So, if shipping through your website is expensive, slow, and lacks tracking, there's a good chance that would-be customers are going to leave your site with products sitting in their cart.
You may not be able to offer faster (or cheaper) shipping than Amazon, but that doesn't mean you have to have an archaic shipping system, either. There are apps and services that you can couple with your shipping process to make it smoother for customers. The closer you can get to Amazon's shipping standards, the better.
Another tool you have at your disposal is excellent customer support. Most of Amazon's customer support is handled by chatbots, adding to the impersonal nature of the company. You can compete with their customer support fairly easily, which will add value to your products and brand.
The one area of customer support where you'll need to match Amazon is with returns. Amazon offers a no-questions-asked return policy. Customers don't have to pay for shipping and are refunded automatically, which makes Amazon's private label products extremely low-risk purchases.
By offering a similarly simple customer service experience, you'll gain the trust of potential shoppers and stand out among your competitors, both of which greatly outweigh the risks of offering such a policy.
It may seem counterintuitive to start small when competing against such a large company, but it's the route to go if you want to minimize risks when tackling Amazon's private label.
Say you've found a new product that you think will perform well on the Amazon Marketplace. Rather than ordering that product by the thousands to get a quantity discount, start with 200-300. Though this is more expensive in the beginning, it will tell you if the product can actually compete with Amazon's label.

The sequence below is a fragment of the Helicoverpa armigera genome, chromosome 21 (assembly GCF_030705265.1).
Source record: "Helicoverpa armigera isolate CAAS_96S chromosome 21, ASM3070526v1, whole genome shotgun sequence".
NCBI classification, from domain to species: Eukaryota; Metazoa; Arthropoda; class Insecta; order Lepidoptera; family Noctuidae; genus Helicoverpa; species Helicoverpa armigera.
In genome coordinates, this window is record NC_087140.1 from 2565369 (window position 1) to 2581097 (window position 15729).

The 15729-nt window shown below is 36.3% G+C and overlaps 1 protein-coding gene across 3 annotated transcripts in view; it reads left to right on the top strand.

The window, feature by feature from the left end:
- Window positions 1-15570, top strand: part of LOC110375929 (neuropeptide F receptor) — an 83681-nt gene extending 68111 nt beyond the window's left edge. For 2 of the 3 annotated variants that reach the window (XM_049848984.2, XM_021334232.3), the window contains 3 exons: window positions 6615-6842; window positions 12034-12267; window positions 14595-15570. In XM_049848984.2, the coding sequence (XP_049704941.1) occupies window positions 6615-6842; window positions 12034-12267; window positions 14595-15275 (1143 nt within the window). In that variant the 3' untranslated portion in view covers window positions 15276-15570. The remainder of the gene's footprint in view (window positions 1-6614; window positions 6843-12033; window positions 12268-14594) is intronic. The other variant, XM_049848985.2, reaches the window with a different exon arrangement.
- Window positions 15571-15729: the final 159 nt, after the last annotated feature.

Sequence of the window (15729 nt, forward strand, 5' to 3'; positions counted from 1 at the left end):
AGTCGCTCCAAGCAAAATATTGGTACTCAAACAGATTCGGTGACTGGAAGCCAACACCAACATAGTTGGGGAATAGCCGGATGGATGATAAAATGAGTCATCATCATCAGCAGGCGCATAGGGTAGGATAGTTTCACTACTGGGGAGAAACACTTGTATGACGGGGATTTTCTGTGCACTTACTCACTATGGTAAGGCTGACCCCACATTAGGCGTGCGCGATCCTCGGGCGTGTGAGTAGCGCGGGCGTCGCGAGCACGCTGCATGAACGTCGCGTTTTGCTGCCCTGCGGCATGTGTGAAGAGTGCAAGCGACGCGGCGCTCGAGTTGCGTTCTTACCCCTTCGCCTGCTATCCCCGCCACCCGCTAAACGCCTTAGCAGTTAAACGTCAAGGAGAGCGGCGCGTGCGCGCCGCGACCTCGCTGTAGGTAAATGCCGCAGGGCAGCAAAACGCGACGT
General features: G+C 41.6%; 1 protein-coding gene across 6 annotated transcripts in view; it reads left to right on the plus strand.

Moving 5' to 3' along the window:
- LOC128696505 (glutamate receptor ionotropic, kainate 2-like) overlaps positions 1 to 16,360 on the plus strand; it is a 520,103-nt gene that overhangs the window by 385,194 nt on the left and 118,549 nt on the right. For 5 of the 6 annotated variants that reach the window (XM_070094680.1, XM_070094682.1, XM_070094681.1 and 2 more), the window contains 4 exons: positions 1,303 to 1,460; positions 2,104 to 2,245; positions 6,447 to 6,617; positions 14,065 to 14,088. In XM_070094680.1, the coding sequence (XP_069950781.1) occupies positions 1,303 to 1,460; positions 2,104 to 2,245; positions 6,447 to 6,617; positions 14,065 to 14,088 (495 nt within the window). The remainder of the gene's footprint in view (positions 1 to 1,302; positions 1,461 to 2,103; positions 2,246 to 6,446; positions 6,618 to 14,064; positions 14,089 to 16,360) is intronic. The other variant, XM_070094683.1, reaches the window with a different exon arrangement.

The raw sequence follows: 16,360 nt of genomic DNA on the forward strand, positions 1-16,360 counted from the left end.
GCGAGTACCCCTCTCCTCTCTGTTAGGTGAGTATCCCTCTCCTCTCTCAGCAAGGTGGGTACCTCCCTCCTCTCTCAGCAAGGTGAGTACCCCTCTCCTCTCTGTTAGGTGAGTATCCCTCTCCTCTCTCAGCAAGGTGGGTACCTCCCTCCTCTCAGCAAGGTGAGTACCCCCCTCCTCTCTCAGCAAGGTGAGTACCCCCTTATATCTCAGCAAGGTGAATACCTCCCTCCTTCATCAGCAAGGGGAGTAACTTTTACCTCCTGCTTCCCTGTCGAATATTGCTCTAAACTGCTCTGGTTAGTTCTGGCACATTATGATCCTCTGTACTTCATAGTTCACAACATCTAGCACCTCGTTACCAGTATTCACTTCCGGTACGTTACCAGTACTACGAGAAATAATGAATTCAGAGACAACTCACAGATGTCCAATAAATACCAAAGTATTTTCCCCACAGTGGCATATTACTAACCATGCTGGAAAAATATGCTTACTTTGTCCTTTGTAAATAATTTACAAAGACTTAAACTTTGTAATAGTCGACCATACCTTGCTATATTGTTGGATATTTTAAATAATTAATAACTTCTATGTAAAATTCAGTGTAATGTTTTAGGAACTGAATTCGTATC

If it can, then you can always order more and make your money back in the long run. If it doesn't sell, however, and you've ordered 1,000 products, you're going to lose money on unsold products and storage fees. Start lean and expand strategically.
We should be clear that when we say broaden your niche, we don't mean outgrowing or abandoning your niche. On the contrary, you should look for ways to broaden your niche and the products you sell while still remaining within that niche.
As a simple example, let's say you sell hair brushes. You're doing well against Amazon Basics and are ready to throw another product into the mix. This is not a good time to start selling dog food. This will broaden your product base at the expense of the niche you've established.
Instead, look for products that fit within your niche that are also performing well. Hair ties might be a great addition to your hair brushes, and once those catch on, you can start throwing in combs and shampoos. Before you know it, you've got a line of products, loyal customers, and the beginnings of a brand.
Lastly, be proactive with your business. If you think you can compete against Amazon's private label by putting a product on the Marketplace and waiting for profits to roll in, you're going to be sorely disappointed. Competing with Amazon is a full-time job, and you'll need to treat it as such. Be obsessive about watching your data, learn how to spot and capitalize on trends, cut products that aren't selling, and focus on the ones that are.
Though Amazon's private label is a force to be reckoned with, there's no reason that strategic sellers can't remain competitive on the Marketplace. By finding your niche, keeping your business active and adaptable, and providing value that Amazon doesn't, smaller merchants can develop meaningful relationships with customers on the platform.